Quite a long time ago, someone recommended I ask Jessica Conant-Park to do an interview for Cooking with Ideas. Slow as I am, I eventually wrote to her and she promptly sent along a few of her books. And I slowly, eventually, months and months later got to her with interview questions. And then, voila -- she's very fast -- and here's the interview. For those who do not know, Jessica is the author of a series of books called the Gourmet Girls series which are very well written murder mysteries featuring a main character Chloe as amateur detective. Well, to be honest, Jessica is co-author of the books, with her mother, mystery author Susan Conant.
Bibliochef: So, let’s begin with the basics! As an author, you seem to have been shaped a lot by family -- You came to be a writer in part because your mother is author Susan Conant. And your husband is a chef. Both get lots of play in the biography you provide on your own website. Can you tell us about other influences – and any up and down sides to having such influences close to home?
Jessica: Many people have wondered how on earth I could possibly write with my mother and have presented me with lots of things they’d rather do than write with their own mothers (i.e.: jump into a jagged ravine, sleep on a bed of nails) but she is, in fact, wonderful to work with. We very rarely disagree when writing the Gourmet Girl books and our only struggles have been around any pop culture references that come into the story. Mom has ended up looking a number of things up on Google and verifying that, yes, indeed, Tom Cruise is a household name for the majority of the population. We have very different writing strengths and she has been incredibly generous, not to mention patient, with me as I’ve figured out what kind of writer I am.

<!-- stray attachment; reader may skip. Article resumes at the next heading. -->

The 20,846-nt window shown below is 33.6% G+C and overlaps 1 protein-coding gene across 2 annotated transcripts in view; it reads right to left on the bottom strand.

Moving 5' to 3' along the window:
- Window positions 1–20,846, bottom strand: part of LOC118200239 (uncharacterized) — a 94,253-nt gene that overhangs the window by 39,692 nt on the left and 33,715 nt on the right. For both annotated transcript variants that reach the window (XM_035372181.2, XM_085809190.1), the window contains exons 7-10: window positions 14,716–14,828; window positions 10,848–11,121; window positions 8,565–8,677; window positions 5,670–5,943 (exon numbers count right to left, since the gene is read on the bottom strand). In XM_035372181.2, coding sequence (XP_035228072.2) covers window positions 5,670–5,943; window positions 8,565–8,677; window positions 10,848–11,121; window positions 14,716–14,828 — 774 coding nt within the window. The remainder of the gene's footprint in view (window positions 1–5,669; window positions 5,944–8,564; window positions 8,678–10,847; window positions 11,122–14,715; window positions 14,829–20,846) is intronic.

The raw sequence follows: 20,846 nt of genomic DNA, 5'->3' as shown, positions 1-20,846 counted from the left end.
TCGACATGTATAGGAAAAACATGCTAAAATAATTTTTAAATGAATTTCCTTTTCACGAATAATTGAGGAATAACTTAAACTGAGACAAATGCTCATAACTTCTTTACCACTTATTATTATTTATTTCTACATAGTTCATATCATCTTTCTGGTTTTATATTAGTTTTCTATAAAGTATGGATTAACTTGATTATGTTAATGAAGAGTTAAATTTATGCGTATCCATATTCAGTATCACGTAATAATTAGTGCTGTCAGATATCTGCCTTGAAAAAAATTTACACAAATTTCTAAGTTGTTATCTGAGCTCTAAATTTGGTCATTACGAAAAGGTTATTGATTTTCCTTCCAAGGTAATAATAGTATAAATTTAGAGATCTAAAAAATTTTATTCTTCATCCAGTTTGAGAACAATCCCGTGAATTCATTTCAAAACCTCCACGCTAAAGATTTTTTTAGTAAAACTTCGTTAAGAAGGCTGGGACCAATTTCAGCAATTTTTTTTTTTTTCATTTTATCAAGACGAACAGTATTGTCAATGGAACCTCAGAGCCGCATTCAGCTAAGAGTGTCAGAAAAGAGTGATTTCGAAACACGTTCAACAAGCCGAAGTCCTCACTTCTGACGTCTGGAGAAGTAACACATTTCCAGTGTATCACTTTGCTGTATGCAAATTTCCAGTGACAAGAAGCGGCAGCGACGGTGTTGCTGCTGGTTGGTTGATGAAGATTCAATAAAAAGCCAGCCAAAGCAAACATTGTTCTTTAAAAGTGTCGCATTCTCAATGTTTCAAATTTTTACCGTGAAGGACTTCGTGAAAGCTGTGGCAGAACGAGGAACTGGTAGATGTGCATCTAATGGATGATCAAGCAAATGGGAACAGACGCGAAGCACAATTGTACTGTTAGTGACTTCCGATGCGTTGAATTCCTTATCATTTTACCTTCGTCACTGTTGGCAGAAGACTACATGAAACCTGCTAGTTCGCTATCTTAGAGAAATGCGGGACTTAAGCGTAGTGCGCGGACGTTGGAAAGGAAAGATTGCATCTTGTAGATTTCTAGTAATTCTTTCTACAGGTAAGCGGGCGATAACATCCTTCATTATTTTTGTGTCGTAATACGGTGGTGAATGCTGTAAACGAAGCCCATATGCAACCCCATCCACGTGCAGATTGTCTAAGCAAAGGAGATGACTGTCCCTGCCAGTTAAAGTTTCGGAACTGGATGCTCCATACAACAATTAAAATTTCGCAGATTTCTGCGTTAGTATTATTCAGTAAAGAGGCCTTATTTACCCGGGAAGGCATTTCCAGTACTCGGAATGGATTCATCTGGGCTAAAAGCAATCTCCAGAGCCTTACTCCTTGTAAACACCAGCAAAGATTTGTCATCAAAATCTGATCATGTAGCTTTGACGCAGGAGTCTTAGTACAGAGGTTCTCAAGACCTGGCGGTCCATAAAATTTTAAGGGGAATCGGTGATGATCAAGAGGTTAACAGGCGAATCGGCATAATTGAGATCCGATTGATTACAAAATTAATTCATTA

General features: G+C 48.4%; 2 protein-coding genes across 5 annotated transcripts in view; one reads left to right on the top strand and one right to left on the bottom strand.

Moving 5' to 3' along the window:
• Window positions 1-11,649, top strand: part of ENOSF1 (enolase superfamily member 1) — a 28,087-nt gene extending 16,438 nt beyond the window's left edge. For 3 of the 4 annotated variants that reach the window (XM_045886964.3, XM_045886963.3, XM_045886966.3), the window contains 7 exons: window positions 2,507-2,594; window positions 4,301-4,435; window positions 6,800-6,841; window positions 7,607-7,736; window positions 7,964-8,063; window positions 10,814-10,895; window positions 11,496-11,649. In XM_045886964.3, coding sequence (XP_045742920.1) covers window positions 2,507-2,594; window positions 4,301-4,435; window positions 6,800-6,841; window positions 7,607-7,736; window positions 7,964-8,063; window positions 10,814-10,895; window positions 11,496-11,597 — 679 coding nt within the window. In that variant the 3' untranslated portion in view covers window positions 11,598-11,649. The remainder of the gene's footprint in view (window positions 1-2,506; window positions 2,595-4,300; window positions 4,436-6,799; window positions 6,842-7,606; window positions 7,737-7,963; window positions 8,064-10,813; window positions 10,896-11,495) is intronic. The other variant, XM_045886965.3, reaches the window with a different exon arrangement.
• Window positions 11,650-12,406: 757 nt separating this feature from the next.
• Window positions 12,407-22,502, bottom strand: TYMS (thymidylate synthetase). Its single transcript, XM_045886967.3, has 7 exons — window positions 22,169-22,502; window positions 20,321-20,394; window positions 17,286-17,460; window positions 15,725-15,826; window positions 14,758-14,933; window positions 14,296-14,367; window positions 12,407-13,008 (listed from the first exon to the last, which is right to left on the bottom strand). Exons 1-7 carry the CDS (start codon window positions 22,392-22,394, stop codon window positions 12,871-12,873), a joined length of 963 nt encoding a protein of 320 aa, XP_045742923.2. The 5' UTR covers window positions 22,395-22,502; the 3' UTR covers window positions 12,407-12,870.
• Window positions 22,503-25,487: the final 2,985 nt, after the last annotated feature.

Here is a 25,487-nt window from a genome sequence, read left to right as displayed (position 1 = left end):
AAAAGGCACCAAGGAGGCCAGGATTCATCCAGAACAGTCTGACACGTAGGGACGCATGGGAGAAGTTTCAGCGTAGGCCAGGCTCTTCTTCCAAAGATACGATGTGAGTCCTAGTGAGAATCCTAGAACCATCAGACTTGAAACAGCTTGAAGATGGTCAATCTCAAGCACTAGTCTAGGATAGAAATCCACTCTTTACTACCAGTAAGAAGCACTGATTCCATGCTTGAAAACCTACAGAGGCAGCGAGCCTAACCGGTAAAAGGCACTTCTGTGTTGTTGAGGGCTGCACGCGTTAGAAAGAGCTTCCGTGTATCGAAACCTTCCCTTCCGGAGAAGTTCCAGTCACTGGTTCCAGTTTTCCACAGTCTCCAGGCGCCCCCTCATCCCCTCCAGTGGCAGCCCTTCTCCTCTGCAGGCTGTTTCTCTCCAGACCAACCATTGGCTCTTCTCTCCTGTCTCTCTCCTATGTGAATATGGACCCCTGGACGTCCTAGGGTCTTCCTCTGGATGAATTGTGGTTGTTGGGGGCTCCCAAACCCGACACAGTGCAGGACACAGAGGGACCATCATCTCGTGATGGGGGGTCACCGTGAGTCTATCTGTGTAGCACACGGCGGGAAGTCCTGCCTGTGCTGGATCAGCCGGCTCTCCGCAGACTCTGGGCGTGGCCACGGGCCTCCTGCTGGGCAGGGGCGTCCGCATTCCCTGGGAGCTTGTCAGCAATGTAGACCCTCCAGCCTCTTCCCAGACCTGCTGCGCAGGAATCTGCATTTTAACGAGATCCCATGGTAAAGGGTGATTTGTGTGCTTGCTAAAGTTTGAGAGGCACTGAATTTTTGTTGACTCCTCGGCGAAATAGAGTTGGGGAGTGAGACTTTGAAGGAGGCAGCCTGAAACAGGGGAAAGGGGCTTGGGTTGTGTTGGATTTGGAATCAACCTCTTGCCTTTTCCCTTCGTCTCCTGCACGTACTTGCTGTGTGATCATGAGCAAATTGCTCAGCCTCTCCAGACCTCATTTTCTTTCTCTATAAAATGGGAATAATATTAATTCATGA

Initially I thought that I would have the strong urge to turn real-life people into characters. I know many authors meet unique people and immediately think, “I can’t WAIT to get him/her into my book!” I think the earlier books in the series probably include more ripped-from-my-life anecdotes and personality traits, but the series took on a life of it’s own and so most of what you read is entirely in my imagination.